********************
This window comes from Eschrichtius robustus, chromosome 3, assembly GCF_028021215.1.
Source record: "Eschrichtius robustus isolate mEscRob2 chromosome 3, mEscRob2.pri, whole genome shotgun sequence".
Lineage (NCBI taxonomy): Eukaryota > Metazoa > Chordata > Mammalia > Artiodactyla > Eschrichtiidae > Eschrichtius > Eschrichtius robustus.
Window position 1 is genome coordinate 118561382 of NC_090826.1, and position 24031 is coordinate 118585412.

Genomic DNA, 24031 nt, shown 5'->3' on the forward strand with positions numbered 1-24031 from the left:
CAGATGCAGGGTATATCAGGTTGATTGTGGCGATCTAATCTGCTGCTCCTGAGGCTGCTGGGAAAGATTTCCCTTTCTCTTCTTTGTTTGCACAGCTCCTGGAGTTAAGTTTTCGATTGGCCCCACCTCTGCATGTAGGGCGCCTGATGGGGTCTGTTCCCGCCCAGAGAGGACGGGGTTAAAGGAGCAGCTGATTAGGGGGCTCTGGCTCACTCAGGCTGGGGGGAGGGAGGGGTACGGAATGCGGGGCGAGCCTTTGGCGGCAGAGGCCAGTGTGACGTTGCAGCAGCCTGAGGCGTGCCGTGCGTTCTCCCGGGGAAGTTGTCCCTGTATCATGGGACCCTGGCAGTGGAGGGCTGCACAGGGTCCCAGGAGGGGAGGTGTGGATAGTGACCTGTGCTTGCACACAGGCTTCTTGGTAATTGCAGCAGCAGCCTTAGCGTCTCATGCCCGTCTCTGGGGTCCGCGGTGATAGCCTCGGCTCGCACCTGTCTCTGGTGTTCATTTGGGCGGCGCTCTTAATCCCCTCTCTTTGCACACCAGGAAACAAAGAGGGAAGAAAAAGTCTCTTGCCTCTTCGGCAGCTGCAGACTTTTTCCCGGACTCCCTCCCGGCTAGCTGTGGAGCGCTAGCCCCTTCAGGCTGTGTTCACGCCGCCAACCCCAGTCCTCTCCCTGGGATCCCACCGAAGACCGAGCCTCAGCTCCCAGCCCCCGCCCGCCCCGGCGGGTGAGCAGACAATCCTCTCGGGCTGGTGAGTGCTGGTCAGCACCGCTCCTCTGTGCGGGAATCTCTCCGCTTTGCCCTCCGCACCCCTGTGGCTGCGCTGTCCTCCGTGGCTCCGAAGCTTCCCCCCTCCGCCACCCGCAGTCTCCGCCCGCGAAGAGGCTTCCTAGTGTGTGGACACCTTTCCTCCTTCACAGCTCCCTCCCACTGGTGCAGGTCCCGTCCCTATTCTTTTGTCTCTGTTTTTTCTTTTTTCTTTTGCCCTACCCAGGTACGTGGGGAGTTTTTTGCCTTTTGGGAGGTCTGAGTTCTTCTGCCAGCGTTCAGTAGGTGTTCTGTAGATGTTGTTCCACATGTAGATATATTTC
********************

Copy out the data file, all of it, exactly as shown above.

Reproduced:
This window comes from Eschrichtius robustus, chromosome 3, assembly GCF_028021215.1.
Source record: "Eschrichtius robustus isolate mEscRob2 chromosome 3, mEscRob2.pri, whole genome shotgun sequence".
Lineage (NCBI taxonomy): Eukaryota > Metazoa > Chordata > Mammalia > Artiodactyla > Eschrichtiidae > Eschrichtius > Eschrichtius robustus.
Window position 1 is genome coordinate 118561382 of NC_090826.1, and position 24031 is coordinate 118585412.

Genomic DNA, 24031 nt, shown 5'->3' on the forward strand with positions numbered 1-24031 from the left:
CAGATGCAGGGTATATCAGGTTGATTGTGGCGATCTAATCTGCTGCTCCTGAGGCTGCTGGGAAAGATTTCCCTTTCTCTTCTTTGTTTGCACAGCTCCTGGAGTTAAGTTTTCGATTGGCCCCACCTCTGCATGTAGGGCGCCTGATGGGGTCTGTTCCCGCCCAGAGAGGACGGGGTTAAAGGAGCAGCTGATTAGGGGGCTCTGGCTCACTCAGGCTGGGGGGAGGGAGGGGTACGGAATGCGGGGCGAGCCTTTGGCGGCAGAGGCCAGTGTGACGTTGCAGCAGCCTGAGGCGTGCCGTGCGTTCTCCCGGGGAAGTTGTCCCTGTATCATGGGACCCTGGCAGTGGAGGGCTGCACAGGGTCCCAGGAGGGGAGGTGTGGATAGTGACCTGTGCTTGCACACAGGCTTCTTGGTAATTGCAGCAGCAGCCTTAGCGTCTCATGCCCGTCTCTGGGGTCCGCGGTGATAGCCTCGGCTCGCACCTGTCTCTGGTGTTCATTTGGGCGGCGCTCTTAATCCCCTCTCTTTGCACACCAGGAAACAAAGAGGGAAGAAAAAGTCTCTTGCCTCTTCGGCAGCTGCAGACTTTTTCCCGGACTCCCTCCCGGCTAGCTGTGGAGCGCTAGCCCCTTCAGGCTGTGTTCACGCCGCCAACCCCAGTCCTCTCCCTGGGATCCCACCGAAGACCGAGCCTCAGCTCCCAGCCCCCGCCCGCCCCGGCGGGTGAGCAGACAATCCTCTCGGGCTGGTGAGTGCTGGTCAGCACCGCTCCTCTGTGCGGGAATCTCTCCGCTTTGCCCTCCGCACCCCTGTGGCTGCGCTGTCCTCCGTGGCTCCGAAGCTTCCCCCCTCCGCCACCCGCAGTCTCCGCCCGCGAAGAGGCTTCCTAGTGTGTGGACACCTTTCCTCCTTCACAGCTCCCTCCCACTGGTGCAGGTCCCGTCCCTATTCTTTTGTCTCTGTTTTTTCTTTTTTCTTTTGCCCTACCCAGGTACGTGGGGAGTTTTTTGCCTTTTGGGAGGTCTGAGTTCTTCTGCCAGCGTTCAGTAGGTGTTCTGTAGATGTTGTTCCACATGTAGATATATTTC